Monday, December 29, 2008

Humor Can Be Elusive

In yesterday's post, I referred to someone whom I consider quite humorless at times. At other times, however, I've seen some humor come from his pen, such as in a lighthearted limerick. It raises the question as to what makes something funny to some people and not to others? I think a lot of variables must be involved.

For instance, I have always loved Joel Stein's columns in the LA Times. He makes me laugh hysterically. Today's column made me think though. I started reading it, not knowing whose column it was. It started out with "I have never been so upset by a poll in my life. Only 22 percent of Americans believe 'the movie and television industries are pretty much run by Jews,' down from nearly 50 percent in 1964. The Anti-Defamation League, which released the poll results last month, sees in these numbers a victory against stereotyping. Actually, it just shows how dumb America has gotten. Jews totally run Hollywood."

As a Jew myself, a few little red flags were raised, but I read on.

He went on to enumerate all the Jews in Hollywood. He was right; most were Jewish. He made me smile with, though I was finding this column perilously close to being anti-Semitic with comments like, "The person they were yelling at in that ad was Screen Actors Guild President Alan Rosenberg (take a guess). "

He makes his case quite convincing: "The Jews are so dominant, I had to scour the trades to come up with six Gentiles in high positions at entertainment companies. When I called them to talk about their incredible advancement, five refused to talk to me, apparently out of fear of insulting Jews. The sixth, AMC President Charlie Collier, turned out to be Jewish." Now I was getting absolutely nervous about this column so I checked to see who wrote it.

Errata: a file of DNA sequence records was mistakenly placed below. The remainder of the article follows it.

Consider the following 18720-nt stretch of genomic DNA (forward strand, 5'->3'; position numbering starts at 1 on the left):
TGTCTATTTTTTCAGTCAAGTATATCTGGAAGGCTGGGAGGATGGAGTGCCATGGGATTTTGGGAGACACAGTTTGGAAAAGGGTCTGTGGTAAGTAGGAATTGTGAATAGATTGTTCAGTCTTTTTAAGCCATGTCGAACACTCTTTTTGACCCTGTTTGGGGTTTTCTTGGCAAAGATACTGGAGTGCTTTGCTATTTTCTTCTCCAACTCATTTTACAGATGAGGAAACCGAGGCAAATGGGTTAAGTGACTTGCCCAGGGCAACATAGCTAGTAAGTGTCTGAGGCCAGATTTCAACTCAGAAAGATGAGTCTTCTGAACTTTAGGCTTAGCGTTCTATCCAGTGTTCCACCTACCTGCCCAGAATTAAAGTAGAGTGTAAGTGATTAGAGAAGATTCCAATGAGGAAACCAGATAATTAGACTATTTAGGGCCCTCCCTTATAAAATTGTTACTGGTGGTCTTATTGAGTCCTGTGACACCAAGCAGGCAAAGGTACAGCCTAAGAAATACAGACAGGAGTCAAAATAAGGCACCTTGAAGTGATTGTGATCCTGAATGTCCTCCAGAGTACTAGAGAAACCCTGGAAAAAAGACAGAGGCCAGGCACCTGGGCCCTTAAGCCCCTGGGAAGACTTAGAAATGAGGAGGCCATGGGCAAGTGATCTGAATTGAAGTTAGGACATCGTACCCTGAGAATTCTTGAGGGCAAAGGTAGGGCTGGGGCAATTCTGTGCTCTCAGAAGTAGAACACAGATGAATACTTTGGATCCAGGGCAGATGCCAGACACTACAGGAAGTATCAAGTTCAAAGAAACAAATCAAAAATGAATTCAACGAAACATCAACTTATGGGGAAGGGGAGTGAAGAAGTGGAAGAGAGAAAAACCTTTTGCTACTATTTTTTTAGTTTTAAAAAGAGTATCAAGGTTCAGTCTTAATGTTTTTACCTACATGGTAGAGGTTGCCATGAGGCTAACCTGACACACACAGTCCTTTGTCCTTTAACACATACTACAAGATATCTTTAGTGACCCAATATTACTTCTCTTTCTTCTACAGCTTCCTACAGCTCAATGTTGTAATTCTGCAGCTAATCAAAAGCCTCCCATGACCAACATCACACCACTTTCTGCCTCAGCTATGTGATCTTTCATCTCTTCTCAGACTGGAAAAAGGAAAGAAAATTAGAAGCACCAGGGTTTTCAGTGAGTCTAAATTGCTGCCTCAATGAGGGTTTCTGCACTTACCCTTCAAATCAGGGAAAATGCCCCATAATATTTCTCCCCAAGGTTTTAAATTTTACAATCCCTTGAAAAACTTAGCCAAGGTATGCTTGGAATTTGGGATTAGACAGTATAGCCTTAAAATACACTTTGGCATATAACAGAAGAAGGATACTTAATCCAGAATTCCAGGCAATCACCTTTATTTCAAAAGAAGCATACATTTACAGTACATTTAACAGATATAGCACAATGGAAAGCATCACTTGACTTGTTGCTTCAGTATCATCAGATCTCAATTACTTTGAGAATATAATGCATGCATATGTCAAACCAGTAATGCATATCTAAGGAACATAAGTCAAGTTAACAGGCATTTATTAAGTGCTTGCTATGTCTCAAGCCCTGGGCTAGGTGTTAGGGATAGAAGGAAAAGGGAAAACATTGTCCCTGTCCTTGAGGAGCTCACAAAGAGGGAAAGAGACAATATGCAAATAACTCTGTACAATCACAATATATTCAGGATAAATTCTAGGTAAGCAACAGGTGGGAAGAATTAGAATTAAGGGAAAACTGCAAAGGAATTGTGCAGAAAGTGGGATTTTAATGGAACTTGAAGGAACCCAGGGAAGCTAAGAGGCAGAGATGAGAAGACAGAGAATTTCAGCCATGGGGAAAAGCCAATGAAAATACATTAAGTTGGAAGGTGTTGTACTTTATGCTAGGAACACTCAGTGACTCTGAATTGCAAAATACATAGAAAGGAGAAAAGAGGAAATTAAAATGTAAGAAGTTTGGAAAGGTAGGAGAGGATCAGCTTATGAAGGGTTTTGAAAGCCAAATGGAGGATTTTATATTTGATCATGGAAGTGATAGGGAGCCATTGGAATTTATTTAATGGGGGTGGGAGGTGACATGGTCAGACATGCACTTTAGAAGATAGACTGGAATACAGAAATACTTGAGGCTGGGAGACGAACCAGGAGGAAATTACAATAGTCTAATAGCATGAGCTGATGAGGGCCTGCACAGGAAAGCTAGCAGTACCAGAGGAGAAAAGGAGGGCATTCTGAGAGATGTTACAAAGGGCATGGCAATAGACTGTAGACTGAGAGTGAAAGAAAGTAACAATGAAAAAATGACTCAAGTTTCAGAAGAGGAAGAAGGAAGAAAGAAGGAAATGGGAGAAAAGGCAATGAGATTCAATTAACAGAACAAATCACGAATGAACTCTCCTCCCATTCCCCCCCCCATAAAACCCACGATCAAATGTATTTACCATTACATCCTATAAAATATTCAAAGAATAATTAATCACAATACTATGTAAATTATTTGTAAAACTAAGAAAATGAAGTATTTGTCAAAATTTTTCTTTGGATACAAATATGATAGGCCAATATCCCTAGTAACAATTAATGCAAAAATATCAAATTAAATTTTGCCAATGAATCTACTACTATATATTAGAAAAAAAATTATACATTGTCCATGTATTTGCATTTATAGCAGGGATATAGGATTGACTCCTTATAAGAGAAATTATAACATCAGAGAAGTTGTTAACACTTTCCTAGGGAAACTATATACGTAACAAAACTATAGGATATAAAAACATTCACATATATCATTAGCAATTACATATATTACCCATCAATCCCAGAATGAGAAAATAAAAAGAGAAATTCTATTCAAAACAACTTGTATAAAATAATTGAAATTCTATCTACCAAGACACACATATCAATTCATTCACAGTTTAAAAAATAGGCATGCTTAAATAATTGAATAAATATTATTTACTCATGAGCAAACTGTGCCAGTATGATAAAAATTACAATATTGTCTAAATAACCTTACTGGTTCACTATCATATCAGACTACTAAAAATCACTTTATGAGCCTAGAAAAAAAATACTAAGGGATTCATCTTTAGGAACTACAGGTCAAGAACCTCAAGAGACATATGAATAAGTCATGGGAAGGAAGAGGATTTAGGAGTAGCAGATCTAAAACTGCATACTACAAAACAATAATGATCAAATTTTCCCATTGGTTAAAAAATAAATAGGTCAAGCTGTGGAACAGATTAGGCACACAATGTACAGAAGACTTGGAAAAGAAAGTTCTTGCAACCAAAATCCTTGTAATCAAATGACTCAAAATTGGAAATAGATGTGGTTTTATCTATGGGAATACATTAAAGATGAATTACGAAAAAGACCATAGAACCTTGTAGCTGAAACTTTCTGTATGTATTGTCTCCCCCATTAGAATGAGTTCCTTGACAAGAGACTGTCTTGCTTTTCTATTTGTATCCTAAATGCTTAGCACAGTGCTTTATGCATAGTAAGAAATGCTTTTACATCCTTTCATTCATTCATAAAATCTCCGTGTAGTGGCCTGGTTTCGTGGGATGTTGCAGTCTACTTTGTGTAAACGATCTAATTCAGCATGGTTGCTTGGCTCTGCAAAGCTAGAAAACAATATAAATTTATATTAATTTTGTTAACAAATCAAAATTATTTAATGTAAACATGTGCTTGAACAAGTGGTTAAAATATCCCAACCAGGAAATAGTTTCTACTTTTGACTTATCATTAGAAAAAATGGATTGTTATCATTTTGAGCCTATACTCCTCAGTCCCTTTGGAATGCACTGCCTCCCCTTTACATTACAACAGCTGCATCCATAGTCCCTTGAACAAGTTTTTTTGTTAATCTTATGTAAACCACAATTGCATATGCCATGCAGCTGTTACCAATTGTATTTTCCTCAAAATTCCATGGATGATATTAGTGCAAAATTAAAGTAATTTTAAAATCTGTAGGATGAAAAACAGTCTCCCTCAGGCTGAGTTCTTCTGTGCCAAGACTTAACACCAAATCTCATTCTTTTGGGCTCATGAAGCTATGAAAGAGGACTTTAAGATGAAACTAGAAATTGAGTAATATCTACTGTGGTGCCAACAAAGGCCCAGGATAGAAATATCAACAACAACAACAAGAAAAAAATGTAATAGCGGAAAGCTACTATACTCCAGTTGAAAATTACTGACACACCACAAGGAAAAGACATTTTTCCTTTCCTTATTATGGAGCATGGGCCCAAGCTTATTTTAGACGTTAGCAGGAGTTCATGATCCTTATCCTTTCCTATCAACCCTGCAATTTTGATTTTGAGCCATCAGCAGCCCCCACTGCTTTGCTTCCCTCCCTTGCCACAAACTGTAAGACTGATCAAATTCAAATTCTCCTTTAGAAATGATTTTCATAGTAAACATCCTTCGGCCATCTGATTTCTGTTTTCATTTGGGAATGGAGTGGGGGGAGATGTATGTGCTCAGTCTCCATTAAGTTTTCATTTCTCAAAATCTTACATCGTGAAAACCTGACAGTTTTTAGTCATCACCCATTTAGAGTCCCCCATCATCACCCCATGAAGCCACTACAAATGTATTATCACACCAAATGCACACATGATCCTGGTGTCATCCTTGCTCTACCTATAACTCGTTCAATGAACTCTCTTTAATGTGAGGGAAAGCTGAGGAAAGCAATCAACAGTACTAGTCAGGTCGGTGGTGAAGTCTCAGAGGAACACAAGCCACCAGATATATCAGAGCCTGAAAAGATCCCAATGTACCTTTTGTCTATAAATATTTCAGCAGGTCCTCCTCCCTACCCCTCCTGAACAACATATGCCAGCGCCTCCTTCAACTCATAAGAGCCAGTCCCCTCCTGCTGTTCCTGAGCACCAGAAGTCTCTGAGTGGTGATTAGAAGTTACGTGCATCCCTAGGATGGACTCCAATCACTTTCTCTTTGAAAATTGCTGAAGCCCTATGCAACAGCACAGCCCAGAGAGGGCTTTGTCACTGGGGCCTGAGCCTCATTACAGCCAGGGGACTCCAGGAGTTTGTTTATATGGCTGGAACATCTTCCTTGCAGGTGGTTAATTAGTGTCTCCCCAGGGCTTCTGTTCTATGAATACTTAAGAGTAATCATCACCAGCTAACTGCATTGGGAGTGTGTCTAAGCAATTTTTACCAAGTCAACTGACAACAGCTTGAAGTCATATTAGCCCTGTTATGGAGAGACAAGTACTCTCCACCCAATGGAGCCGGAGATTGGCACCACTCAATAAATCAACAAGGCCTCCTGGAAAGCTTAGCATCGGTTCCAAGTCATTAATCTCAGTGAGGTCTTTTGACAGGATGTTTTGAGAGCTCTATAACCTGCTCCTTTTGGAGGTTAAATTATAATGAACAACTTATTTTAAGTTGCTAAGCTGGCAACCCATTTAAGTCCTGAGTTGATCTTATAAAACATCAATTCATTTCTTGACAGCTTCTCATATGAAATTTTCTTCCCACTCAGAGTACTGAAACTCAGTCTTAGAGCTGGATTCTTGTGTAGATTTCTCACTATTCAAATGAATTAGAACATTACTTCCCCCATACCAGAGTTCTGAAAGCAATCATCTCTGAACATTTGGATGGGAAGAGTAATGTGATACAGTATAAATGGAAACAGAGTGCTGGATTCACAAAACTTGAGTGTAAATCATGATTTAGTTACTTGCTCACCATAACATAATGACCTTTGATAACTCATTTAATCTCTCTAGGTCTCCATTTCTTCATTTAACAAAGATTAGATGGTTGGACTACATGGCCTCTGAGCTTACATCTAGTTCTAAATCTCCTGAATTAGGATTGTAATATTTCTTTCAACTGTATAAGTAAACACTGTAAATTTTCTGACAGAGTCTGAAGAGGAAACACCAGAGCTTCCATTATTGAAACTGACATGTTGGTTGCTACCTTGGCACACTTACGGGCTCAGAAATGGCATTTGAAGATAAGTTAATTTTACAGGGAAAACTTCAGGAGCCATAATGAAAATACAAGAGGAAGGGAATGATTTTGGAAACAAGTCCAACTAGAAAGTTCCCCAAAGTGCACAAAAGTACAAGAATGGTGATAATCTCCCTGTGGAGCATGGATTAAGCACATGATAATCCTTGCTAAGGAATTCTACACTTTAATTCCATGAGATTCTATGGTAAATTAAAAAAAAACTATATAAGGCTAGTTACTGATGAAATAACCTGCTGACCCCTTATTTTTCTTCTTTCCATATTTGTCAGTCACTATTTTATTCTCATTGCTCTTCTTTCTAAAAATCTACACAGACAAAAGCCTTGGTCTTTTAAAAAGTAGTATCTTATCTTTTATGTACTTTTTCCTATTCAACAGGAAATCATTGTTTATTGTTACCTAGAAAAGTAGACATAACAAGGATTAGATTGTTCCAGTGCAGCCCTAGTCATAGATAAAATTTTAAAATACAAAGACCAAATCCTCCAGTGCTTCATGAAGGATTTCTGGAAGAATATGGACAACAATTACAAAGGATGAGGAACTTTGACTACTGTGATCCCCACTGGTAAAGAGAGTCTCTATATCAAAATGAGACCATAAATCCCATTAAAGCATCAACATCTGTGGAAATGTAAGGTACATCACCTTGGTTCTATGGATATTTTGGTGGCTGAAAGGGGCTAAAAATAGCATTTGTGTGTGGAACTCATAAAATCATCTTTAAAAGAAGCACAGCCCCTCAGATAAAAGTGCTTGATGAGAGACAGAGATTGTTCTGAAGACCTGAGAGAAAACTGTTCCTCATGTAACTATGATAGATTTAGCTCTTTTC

Ahhh...it was Joel Stein! Of course! suddenly I found column hysterical and no longer even close to being anti-Semitic. Joel Stein is Jewish so everything was okay. Had the author been a gentile, I am not so sure how I would have taken it.

Humor is indeed elusive. Who can explain it?


3 comments:

Bob Hale said...

The most interesting thing here isn't actually the humour it's the perception. This is really a variation on things like "nigger" being offensive if I use it as a middle-aged white guy (and be assured I don't use it except in illustrative examples like this one) but totally inoffensive when used between two black teenagers.
This reclaiming of offensive words goes on quite a lot. The article that you quote seems to be doing something similar, deliberately writing something that would from another writer be offensive.

Kalleh said...

Yes, I agree, Bob. After I wrote about the humor aspect, I realized there was a lot more to it than humor. It's the same reason I can laugh at anti-woman jokes told by a woman, but a man had better not tell them to me!

I am so glad this isn't posted on Wordcraft!

Cat said...

Yes, I thought of the word "nigger", also.

I think humor has a lot to do with trust. It's about how much you trust the person saying the potentially offensive things. Have you ever had a new friend who joked a little too soon about your shortcomings?